A new County Championship featuring a six-team Premier League, Kookaburra Red Ball Tryouts and a reduction of T20 Blast fixtures from 14 to 10, are among 17 recommendations made in the men’s high performance review, published by the BCE Thursday.
The review, colloquially described as the ‘red ball reset’, was commissioned following England’s crushing defeat in the Ashes in January, and was led by Andre Strauss – the former England captain who also served as caretaker director of cricket after Ashley Giles was sacked earlier in the year.
The report’s recommendations are divided into four categories, covering the specifics of high performance, the need to equip players to compete in all conditions around the world, creating a national structure that is “best for counties, players, fans and the England men’s team”, and the overriding need to inspire future generations to embrace the game.
Speaking at Lord’s on the eve of publication, Strauss insisted it was now up to first-class counties to digest his recommendations, particularly those relating to the national calendar, and embrace them for the greater good of the game. However, at the request of the counties, no changes will be made to the existing national structure until 2024.
Strauss, who led England to victory in Australia in 2010-11 and whose Test side were the last England side to be ranked world No 1, said the changes were needed both so that England return to the top of the sport across all formats for an extended period, but also to protect English cricket against what he described as the “shifting tectonic plates” of the world game, amid the current proliferation of T20 franchise leagues.
“The game must be united if we are to achieve these ambitions and we must be open-minded to change,” Strauss said. “The most consistent message we received, from players to fans and coaches, was that the status quo is not an option.”
Fifteen of the 17 recommendations can be voted on by the ECB’s Executive Board and implemented without recourse to the counties. The other two, however, concerning the T20 Blast and the restructuring of the county championship, will require a two-thirds majority in an 18-county ballot, and will almost certainly face opposition from members who face a reduction. from the first-class games and executives who depend on income from Blast’s home games in particular.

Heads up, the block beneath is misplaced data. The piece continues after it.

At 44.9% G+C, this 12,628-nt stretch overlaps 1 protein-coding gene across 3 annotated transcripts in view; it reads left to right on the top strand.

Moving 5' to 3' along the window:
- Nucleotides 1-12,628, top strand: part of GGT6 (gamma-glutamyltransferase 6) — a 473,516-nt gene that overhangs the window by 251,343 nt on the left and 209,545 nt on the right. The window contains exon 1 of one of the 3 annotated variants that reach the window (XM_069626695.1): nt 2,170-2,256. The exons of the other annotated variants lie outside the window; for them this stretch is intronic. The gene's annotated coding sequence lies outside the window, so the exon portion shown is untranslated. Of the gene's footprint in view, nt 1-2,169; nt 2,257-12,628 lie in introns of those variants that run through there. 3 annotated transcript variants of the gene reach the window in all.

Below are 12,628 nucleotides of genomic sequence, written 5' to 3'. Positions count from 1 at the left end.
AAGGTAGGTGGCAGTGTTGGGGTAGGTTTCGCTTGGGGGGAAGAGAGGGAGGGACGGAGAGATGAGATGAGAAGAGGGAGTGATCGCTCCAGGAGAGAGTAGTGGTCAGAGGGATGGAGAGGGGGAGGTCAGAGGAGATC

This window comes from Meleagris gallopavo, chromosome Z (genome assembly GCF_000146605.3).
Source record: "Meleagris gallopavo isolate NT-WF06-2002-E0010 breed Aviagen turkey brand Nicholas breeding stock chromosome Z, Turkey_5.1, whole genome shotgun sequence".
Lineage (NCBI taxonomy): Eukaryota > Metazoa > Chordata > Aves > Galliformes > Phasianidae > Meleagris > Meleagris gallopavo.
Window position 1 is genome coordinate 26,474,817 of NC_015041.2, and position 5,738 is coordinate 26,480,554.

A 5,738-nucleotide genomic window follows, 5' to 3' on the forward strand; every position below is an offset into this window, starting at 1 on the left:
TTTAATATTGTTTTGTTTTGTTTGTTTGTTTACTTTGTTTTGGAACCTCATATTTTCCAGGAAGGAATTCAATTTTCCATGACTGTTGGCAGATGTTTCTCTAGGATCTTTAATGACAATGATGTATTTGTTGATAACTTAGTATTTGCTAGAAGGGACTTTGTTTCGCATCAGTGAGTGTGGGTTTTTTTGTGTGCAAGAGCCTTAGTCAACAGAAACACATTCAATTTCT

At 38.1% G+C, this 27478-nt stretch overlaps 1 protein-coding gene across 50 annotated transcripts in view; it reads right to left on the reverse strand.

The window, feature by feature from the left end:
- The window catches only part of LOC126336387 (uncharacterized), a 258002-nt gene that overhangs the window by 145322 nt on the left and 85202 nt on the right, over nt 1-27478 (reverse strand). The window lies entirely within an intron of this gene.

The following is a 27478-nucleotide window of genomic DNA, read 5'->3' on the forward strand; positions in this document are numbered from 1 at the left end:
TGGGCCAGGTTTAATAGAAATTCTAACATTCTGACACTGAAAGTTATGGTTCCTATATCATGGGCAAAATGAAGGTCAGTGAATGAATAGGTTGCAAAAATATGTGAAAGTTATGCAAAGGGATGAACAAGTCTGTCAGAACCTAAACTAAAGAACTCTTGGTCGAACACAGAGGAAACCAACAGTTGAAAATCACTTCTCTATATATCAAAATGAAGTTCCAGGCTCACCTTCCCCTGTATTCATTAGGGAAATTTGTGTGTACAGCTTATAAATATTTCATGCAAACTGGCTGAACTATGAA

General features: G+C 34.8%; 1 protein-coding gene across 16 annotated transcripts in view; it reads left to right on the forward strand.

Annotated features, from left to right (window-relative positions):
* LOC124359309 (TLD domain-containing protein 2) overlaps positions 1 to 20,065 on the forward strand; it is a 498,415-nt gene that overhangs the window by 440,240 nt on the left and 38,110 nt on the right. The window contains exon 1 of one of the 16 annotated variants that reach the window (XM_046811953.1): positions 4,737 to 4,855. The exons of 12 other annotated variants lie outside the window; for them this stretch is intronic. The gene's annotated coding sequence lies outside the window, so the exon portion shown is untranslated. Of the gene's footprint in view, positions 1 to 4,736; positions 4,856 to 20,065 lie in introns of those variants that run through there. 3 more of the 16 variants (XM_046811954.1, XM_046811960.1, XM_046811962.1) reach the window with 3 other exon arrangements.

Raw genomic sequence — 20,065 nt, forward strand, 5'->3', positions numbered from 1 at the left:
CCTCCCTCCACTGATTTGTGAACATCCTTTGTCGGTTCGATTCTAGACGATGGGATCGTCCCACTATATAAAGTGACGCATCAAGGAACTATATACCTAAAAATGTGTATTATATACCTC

The proposal as it stands is for a six-team First Division and a 12-team Second Division, split into two conferences, the winners of which will face off in a season-ending promotion play-off. The first-class season would start in May, with matches being held in June, July and September, either side of a window for the Hundred in August.
In an effort to ensure wider coverage of first-class fixtures in the height of summer, the review features an increased focus on Lions fixtures during this August window, as well as a series of fixtures of “festival” involving local rivals which is separate from the county championship. The One-Day Cup, which was taking place this season in the shadow of the Hundred, would be moved to April to become a curtain-raiser for the season.
“I encourage people to consider our proposals as a whole, and I welcome the opportunity for an informed debate on the recommended changes to the men’s domestic structure,” Strauss added.
“There are no easy answers on the men’s national structure. The recommendations prioritized a more cohesive schedule that is more manageable for overstretched players, coaches and staff while delivering the quality and quantity of cricket that fans want to watch and that meets our high-performance goals.
“This includes playing top class cricket every month from May to September, increasing the level and intensity of the LV=Insurance County Championship and providing more opportunities for top players to play in all domestic competitions. .”
A trial of the Kookaburra ball is also offered, in place of the Dukes who tend to swing and sew longer and therefore encourage a proliferation of middle paces in county cricket. Combined with a greater focus on preparing the pitch – a key consideration this week in light of Glen Chapple’s criticisms of the surface in Lancashire’s two-day win at Chelmsford – Strauss hopes this will help mimic conditions overseas and better prepare England’s bowlers for future tours.
To this end, the report also recommends a North vs. South red ball competition to be played abroad in the pre-season, featuring the stars of the previous year’s league, and plans for the fixtures. England Under-17 against international opponents.
Amid concerns that under the new proposal smaller counties will inevitably become feeder clubs for top-performing Division One teams, the report also calls for more incentive payments for counties to produce winning squads , and therefore future English cricketers.
ECB President Richard Thompson said the board and executive unanimously backed the review’s recommendations and urged counties to set aside their concerns for the greater good.
“We are aware of the challenges in many counties regarding the reduction of red-ball cricket in particular,” Thompson said. “These concerns have been taken into account and reflected in the recommendations. If there is a reduction in the volume of cricket for a reasonable and achievable schedule while seeing the best players more often, I think that is a good compromise, especially as it will improve England’s chances of success going forward.
“It is important that as we approach next season, top-class counties know what they are playing for in 2024.”